As observers tensely awaited potential landmark decisions on abortion and guns, on Tuesday the conservative majority of the U.S. Supreme Court took a big step on another contentious subject. In a 6-3 decision, the Court expanded its new doctrine that ensuring the constitutional “free exercise” of religion is more important than policing the document’s prohibition on the “establishment” of religion. In Carson v. Makin, Chief Justice John Roberts, backed by the other five members of the Court’s conservative bloc, held that a Maine program providing subsidies for private schools acting as public schools in remote areas of the state could not exclude religious schools as recipients of the funds.
Roberts argued that a “neutral benefit program in which public funds flow to religious organizations through the independent choices of private benefit recipients does not offend the Establishment Clause.” The principle that the First Amendment’s prohibition on making any law “respecting an establishment of religion” applies only to the most blatant government favoritism toward religion led the Court to rule in two recent cases (one involving a Missouri law regulating state subsidies for playground equipment and another concerning a Montana private-school voucher program) that religious schools could not be excluded from public benefits extended to secular private schools. But the peculiar nature of the Maine school-subsidy program makes this latest decision the potential foundation for a new doctrine requiring, as a matter of constitutional law, that any aid to elementary or secondary education, public or private, must make accommodation for religious schools. Or so fears Justice Sonia Sotomayor in her dissent:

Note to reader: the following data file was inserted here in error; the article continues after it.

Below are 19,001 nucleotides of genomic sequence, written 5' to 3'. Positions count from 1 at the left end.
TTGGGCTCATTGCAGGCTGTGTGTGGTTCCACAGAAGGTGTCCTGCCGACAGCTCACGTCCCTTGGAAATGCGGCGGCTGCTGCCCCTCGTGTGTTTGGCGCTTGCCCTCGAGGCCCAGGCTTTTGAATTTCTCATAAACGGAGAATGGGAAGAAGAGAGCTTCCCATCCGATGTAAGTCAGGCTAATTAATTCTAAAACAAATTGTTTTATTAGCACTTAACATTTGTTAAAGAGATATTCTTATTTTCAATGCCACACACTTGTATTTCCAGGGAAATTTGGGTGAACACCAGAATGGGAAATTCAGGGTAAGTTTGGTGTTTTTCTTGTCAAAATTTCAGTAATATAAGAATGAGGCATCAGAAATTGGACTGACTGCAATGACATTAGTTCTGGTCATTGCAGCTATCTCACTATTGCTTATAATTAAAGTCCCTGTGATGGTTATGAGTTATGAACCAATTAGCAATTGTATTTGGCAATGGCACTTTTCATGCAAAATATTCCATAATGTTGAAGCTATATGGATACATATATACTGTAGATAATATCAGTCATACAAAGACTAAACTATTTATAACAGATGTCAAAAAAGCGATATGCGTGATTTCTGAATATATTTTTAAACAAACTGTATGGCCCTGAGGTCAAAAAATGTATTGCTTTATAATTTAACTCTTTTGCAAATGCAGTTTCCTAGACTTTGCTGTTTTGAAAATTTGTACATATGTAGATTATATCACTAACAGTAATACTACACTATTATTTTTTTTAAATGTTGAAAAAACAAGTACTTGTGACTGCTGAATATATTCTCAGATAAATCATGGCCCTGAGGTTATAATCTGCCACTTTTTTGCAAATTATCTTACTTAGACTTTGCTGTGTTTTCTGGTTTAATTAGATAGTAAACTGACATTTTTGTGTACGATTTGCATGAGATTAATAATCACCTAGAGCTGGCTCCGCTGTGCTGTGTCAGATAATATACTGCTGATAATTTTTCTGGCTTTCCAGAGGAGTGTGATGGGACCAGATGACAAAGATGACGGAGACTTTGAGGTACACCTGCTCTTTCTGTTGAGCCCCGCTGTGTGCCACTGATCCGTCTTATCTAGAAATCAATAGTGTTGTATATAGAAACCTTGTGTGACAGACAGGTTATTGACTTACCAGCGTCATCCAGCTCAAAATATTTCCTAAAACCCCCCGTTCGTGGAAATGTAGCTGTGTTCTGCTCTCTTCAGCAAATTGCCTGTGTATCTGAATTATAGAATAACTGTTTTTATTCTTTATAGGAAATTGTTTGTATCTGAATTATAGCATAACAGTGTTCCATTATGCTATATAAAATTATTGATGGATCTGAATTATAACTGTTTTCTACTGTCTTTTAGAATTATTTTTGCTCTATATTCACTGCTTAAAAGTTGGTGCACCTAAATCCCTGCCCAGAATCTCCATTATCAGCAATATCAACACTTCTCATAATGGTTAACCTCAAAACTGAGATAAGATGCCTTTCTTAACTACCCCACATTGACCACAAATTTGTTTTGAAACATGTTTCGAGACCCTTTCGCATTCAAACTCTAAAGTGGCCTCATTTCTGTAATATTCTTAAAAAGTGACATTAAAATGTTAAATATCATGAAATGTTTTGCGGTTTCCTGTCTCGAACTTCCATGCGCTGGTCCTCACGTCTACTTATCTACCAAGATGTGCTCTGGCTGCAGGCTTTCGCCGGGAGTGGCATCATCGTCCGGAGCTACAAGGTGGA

Today, the Court leads us to a place where separation of church and state becomes a constitutional violation. If a State cannot offer subsidies to its citizens without being required to fund religious exercise, any State that values its historic antiestablishment interests more than this Court does will have to curtail the support it offers to its citizens.
While “separation of church and state” is the time-honored manner of describing how to enforce the Establishment Clause, it is no longer subscribed to at all by many conservatives, as evidenced in January, when Justice Neil Gorsuch referred to “the so-called separation of … church and state” in oral arguments in another case. Indeed, the conservative evangelicals who were once the most adamant defenders of the “wall of separation” (it was on the behalf of Baptists that Thomas Jefferson first deployed that metaphor in 1802) now routinely dismiss it and interpret the Establishment Clause as simply prohibiting favoritism toward particular faith communities.
All in all, Carson v. Makin may represent only a measured extension of a new and alarming approach to “religious liberty” that Court conservatives embarked on in the Missouri and Montana cases. But its destination looks pretty radical from a longer perspective. It adds a bit of symbolic weight that the latest case arises from Maine, whose most distinguished statesman was the former U.S. House Speaker, senator, secretary of State, and 1884 Republican presidential nominee James G. Blaine. Blaine’s most enduring legacy was a proposed constitutional amendment explicitly banning the use of public funds for religious schools. It was never enacted federally, but 37 states added “Blaine Amendments” to their own constitutions. One of them clearly fell in Espinoza. Others will soon be rooted out. And Blaine (along with Jefferson) is likely rolling in his grave.
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